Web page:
California’s International Baccalaureate association has awarded Inderkum High School three prestigious statewide awards, including Diploma Programme Educator of the Year and the Outstanding Community Service Award for a student in IB’s Middle Years Programme.
Principal Dan Motherspaw and IB leaders Jessica Downing and Theresa Quinby led a small group of well-wishers in announcing the exciting news by making surprise visits this morning to the classrooms of each Tiger winner, chosen from IB programs offered by dozens of schools in the California Association of IB World Schools (CAWS).
Inderkum Teacher Richard Weaver will receive an engraved plaque and a $1,000 cash award from CAWS. Tenth-grader Sidharth Gopisetty will be honored with a $250 cash award for himself and $250 for Inderkum High. New IB teacher Tristan Bernie was California’s only winner of a Middle Years Programme Teacher Training Award for exceptional potential. CAWS will pay for her to receive additional IB training costing up to $2,500 this summer in Lake Tahoe.
Gopisetty’s recognition marks the third consecutive year that an Inderkum student has won a top CAWS award: Mikaela Carrillo was named the top Diploma Programme student in 2017, and two Tigers received major IB awards last year in the Middle Years Programme category — Isabel Gatdula was Northern California’s top student and Sabina Neves was statewide winner for community service.
Gopisetty, only 15, has a long list of community service accomplishments, including creating a UNICEF Club at Inderkum, spearheading a drive to help Butte County fire victims, raising more than $1,000 for Polycystic Kidney Disease Research, and assisting the Sacramento Food Bank and Family Services. He also has been an exemplary student at Inderkum and an active member of the local library’s Teen Advisory Board.
“Sidharth Gopisetty is perpetually cheerful and seems to be a natural-born leader,” Inderkum IB leaders wrote in nominating him for the CAWS award. “Looking a little deeper, it may be better to describe him as having an inborn desire to serve others, with leadership skills that have been honed through an abundance of experience, impressive for someone only midway through his sophomore year.”
Asked why he commits so much time to community service, Gopisetty said he enjoys helping the community and “I think it’s a moral duty to help other people.” He hopes to make a career of helping others by becoming a neurosurgeon or orthopedic surgeon.
IB is a world-renowned academic program that strives to develop inquiring, knowledgeable, and caring young people who help to create a better and more peaceful world through intercultural understanding and respect. IB emphasizes 10 core tenets, or “Learner Profiles,” urging students to be: Inquirers, Knowledgeable, Thinkers, Communicators, Principled, Open-Minded, Caring, Risk-Takers, Balanced, and Reflective.
NUSD offers a K-12 continuum of IB-related classes, starting with the Primary Years Programme at H. Allen Hight Elementary through the 5th grade. Students have the opportunity to participate in IB’s Middle Years Programme (MYP), grades 6-10, at Natomas Middle School and Inderkum High. The final and most prestigious step on the IB ladder is the Diploma Programme (DP) for 11th– and 12th-graders. Paso Verde School currently is a candidate to join that continuum by offering PYP.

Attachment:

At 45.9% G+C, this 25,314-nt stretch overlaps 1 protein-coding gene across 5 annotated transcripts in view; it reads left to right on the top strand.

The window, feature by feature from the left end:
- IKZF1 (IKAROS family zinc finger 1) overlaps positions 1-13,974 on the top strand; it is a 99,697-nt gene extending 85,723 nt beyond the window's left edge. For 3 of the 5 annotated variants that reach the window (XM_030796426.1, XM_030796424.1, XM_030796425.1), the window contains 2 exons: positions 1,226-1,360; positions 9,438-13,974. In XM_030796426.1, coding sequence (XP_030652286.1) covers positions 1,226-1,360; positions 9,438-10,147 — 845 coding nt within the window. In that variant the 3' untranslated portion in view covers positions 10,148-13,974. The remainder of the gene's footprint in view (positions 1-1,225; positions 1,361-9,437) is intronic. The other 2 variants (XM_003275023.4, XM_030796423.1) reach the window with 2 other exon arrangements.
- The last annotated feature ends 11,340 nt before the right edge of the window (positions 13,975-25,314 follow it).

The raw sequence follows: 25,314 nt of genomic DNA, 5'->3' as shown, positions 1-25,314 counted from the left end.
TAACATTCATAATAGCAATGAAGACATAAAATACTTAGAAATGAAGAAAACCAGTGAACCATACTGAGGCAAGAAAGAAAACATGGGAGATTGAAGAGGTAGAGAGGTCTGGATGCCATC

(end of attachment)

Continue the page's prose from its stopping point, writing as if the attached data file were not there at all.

Weaver teaches Inderkum DP Theory of Knowledge and Information Technology in a Global Society courses, as well as additional MYP classes. In CAWS nomination documents, IB leaders wrote that “his students deeply respect him as an educator and truly like him as a person, a combination not found in many educators.”
Weaver’s nomination was supplemented by quotes from students, one of whom described him as “exceptional at balancing academic focus and personal engagement.” Another added, “His ability to teach using a variety of methods to address all students’ needs in an organized and timely manner make him a phenomenal teacher. This is paralleled only by his kindness and amicable transactions with students.”
Weaver said he savors the magic moments when ideas take root inside students’ heads. “A lot of these ideas are acorns, but they can grow into oaks and all types of things,” he said. “That potentiality, and helping create and foster and push that potentiality, is a thing that gives me worth, value and purpose.”
Weaver is not the only Inderkum teacher ever to be named top teacher statewide by CAWS. Karen Taylor won last year in the Middle Years Programme category.
Inderkum’s third CAWS winner this year, Tristan Bernie, was described in nomination documents as a dedicated instructor, committed both to Inderkum and the IB program. She works collaboratively with colleagues to align instruction, and she has developed a strong rapport with her students, IB leaders wrote. “She has developed a classroom culture that promotes academic discourse and collaboration,” they added, “and her 9th-graders have grown in the short time she has been their teacher.”
Bernie said she didn’t have much as a kid, she grew up in a humble environment, and teaching is a way to help others in similar situations. “If I can just be the voice, the person who can tell a kid, ‘You can do it and I’m going to be with you every step of the way, you’re not going to be alone, and don’t ever feel alone’ — that’s my why (for becoming a teacher),” she said. “Letting kids know that they’re not alone in their education, they’re not alone in their lives, because my job doesn’t stop when the bells ring. It’s a 24-hour job.”